Another key limitation is visibility. While control and oversight are important, the ability to create a detailed record of user activity that can be referenced or investigated is also imperative. Often organizations have very little visibility into the operations of their privileged users. Many applications do not offer detailed audit logging, so it’s impossible to create a record of who did what, who touched what, which changes occurred, who made the change, etc.

Because consumer browsers don’t offer audit functionality, organizations are forced to rely on a disparate mix of applications to provide as much insight as possible. Without a unified process, attempting to manage logs and understand what has happened is expensive, time-consuming and largely ineffective.

While solutions such as Privileged Access Management (PAM) tools provide a level of control, they are both expensive and a separate area of tooling. They also typically feature considerable aps, as they don’t always cover all critical areas. Ultimately, PAM technology is meant to be a wrapper around applications that creates a bit more uniformity -- but it’s expensive and an incomplete solution.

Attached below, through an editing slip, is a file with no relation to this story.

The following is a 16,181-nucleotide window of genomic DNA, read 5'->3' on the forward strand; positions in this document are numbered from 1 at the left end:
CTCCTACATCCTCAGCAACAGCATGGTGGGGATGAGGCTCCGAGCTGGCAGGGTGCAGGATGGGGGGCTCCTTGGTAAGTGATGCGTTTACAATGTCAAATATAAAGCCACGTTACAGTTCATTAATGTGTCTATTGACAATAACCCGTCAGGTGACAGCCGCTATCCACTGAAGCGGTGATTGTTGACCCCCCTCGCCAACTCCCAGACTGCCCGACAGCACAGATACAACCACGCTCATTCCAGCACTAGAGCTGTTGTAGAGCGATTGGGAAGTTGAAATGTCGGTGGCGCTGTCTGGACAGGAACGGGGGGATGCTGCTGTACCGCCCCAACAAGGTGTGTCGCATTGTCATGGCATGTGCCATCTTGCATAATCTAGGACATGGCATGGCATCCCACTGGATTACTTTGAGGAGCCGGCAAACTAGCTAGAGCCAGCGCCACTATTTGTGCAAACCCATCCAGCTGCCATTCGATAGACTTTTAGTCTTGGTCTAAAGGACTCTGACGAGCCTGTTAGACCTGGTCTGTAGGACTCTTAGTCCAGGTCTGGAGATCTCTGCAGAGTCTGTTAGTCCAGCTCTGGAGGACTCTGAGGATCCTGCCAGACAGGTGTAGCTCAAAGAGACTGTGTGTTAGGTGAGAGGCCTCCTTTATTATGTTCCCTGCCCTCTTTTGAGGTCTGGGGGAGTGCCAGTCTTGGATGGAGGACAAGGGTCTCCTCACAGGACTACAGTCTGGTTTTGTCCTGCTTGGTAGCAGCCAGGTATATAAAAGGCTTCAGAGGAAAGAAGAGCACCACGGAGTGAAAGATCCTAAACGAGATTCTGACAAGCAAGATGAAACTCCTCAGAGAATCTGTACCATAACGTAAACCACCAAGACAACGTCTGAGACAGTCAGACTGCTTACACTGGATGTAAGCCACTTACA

"One of the core challenges organizations are facing regarding privileges is that they’re limited by what their applications can do"

How An Enterprise Browser Solves the Problem of Privilege Management

The Web browser is where users touch things that are critical parts of application flows, and as such, it’s the perfect place to introduce governance. However, consumer-grade browsers have historically ignored these issues, instead focusing on speed and user experience.